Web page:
It’s Not Your Mother’s McDonalds

by Diane Hiller

I remember once every few months, growing up, my parents would treat us to a trip to McDonalds for hamburgers, fries and chocolate shakes. We didn’t go often; my mother home cooked most of our meals. It was the 1960’s and eating out was a novelty. You had expensive restaurants, breakfast restaurants, the neighborhood pizza parlor and McDonalds which were not on every block as they are today.  With a family of two adults and four children, that left pizza or McDonalds for the occasional treat for dinner.

I was a picky eater and so was my mother, in those days at McDonalds if you had a special order, it was a big deal. Don’t ask me why, but I used to eat plain hamburgers with pickles only (really?) and my mother, plain cheeseburgers. We would order and wait− and wait. The people behind us were never very happy about our special requests slowing up their orders. Sorry about that.

Fast forward to my trip downtown Chicago to a special Mothers Nutrition and Wellness Workshop sponsored by McDonalds. I was invited to attend, as a member of the blogging/media community they were trying to reach. It was held at the Rock ‘n Roll McDonalds, which can serve 300 patrons and is one of the busiest McDonalds locations. It commemorates their 50th Anniversary in business. Looking around, its sleek look and leather seating certainly didn’t resemble the McDonalds Restaurants I grew up with.

We were given a free lunch, a swag bag with gift card, coupons and pedometer, to name a few of the items used, to entice us to attend, on this very rainy Thursday afternoon.  It was moderated by a nutritionist for McDonalds, Sylvia Melendez-Klinger, who detailed their efforts to supply healthier alternatives for children and adults.

Sylvia introduced their new products that contain fresh blueberries, passing out samples of their new Blueberry Banana Nut Oatmeal. We were supplied with nutritional information on all of their products, asked to guess how many cups of vegetables are in their Premium Salad (3 cups) and given options for substitutes such as blueberries instead of fries. McDonalds also now offers a smaller size fry and apple slices in every Happy Meal. Sylvia and her presentation team explained how you can ask for no salt on your fries or no seasoning on your hamburger, substitute a whole grain bun instead of the regular bun, go light on the sauce or mayo or ask for it “on the side.” To cut down on sugar they suggested substituting plain oatmeal with a side of blueberries and to keep your salad on the light side, ask for grilled instead of crispy chicken, low-fat dressing, using only half the packet. Fat-free chocolate milk and 100% apple juice are also available. Special orders; they promised would be made to order quickly, and with a smile.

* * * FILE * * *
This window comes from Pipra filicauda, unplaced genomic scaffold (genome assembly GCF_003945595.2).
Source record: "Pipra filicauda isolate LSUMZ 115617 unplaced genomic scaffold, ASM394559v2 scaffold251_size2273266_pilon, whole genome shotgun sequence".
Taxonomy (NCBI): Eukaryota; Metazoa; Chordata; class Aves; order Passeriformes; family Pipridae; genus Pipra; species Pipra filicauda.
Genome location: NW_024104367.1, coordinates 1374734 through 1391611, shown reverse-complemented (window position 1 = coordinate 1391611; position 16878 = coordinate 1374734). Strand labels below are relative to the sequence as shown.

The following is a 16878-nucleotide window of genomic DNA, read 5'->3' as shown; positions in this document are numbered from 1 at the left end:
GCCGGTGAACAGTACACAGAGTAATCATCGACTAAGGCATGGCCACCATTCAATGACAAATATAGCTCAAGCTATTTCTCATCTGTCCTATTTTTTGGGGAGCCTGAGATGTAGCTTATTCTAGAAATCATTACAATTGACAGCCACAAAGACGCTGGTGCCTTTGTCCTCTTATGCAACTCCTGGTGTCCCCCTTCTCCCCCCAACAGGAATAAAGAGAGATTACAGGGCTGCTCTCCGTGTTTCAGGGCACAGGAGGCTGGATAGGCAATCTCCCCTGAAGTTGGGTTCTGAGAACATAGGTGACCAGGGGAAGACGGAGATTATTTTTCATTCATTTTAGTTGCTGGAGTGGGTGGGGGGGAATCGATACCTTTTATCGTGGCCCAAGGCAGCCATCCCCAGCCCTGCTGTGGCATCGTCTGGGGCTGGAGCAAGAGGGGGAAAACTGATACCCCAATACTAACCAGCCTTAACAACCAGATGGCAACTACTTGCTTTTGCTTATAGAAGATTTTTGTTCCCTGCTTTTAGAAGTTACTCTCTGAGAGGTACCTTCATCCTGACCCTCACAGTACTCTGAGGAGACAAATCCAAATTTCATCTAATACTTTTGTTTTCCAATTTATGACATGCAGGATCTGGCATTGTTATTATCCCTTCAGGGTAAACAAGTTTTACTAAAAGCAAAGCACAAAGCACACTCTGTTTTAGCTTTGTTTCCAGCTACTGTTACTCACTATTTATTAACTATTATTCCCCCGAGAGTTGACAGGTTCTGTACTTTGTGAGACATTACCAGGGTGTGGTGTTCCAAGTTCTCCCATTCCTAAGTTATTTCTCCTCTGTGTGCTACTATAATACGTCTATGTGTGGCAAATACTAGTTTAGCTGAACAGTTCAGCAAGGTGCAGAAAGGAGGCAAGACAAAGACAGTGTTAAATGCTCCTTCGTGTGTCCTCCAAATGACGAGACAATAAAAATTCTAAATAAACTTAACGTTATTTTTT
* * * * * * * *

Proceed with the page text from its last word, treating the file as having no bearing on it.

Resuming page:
The reason for this effort and media campaign, In part is due to the backlash aimed at fast-food giants such as McDonalds because of the recent, alarming statistics that are surfacing about the rise in obesity in America. The CDC reports that percentages of overweight children and adolescents in the U.S. have nearly tripled since the early 1970’s. More than one in five children has been linked to diabetes, high blood pressure, depression, anxiety and poor academic performance. The National Institute of Health in 2004 cited a study by the National Heart, Lung, and Blood Institute published in January, 2004. It reported, “Young adults who eat frequently at fast-food restaurants gain more weight and have a greater increase in insulin resistance in early middle age. Gina Wei, MD, Project Officer for CORDIA (Coronary Artery Risk Development in Young Adults) stated in their report, “It is important to watch what you eat. Knowing the nutritional content is important. Salads and grilled foods tend to be lower in fat than fried foods.”

Laughter seemed to be the reaction I got from everyone who found out I went to a nutrition workshop at McDonalds.  I was skeptical too and my guard was up because McDonalds has never been associated with healthy food and eating. In spite of this stereo-type and past history, they do seem to have made an effort to react to the demands of consumer groups who want healthier alternatives offered besides the hamburgers, fries and shakes they are famous for.